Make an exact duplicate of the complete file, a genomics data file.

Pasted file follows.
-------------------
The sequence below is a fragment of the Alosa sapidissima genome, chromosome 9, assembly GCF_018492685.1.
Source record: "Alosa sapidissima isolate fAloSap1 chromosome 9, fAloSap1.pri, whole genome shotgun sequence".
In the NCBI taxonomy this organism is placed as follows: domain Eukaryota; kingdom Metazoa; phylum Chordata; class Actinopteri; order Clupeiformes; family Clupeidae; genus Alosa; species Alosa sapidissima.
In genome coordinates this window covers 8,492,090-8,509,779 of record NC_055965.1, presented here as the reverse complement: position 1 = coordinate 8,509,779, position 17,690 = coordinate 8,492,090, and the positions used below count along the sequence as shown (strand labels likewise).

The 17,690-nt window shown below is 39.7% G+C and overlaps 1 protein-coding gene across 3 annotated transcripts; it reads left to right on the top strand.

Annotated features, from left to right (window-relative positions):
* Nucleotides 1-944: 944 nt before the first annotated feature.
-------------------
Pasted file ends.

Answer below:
The sequence below is a fragment of the Alosa sapidissima genome, chromosome 9, assembly GCF_018492685.1.
Source record: "Alosa sapidissima isolate fAloSap1 chromosome 9, fAloSap1.pri, whole genome shotgun sequence".
In the NCBI taxonomy this organism is placed as follows: domain Eukaryota; kingdom Metazoa; phylum Chordata; class Actinopteri; order Clupeiformes; family Clupeidae; genus Alosa; species Alosa sapidissima.
In genome coordinates this window covers 8,492,090-8,509,779 of record NC_055965.1, presented here as the reverse complement: position 1 = coordinate 8,509,779, position 17,690 = coordinate 8,492,090, and the positions used below count along the sequence as shown (strand labels likewise).

The 17,690-nt window shown below is 39.7% G+C and overlaps 1 protein-coding gene across 3 annotated transcripts; it reads left to right on the top strand.

Annotated features, from left to right (window-relative positions):
* Nucleotides 1-944: 944 nt before the first annotated feature.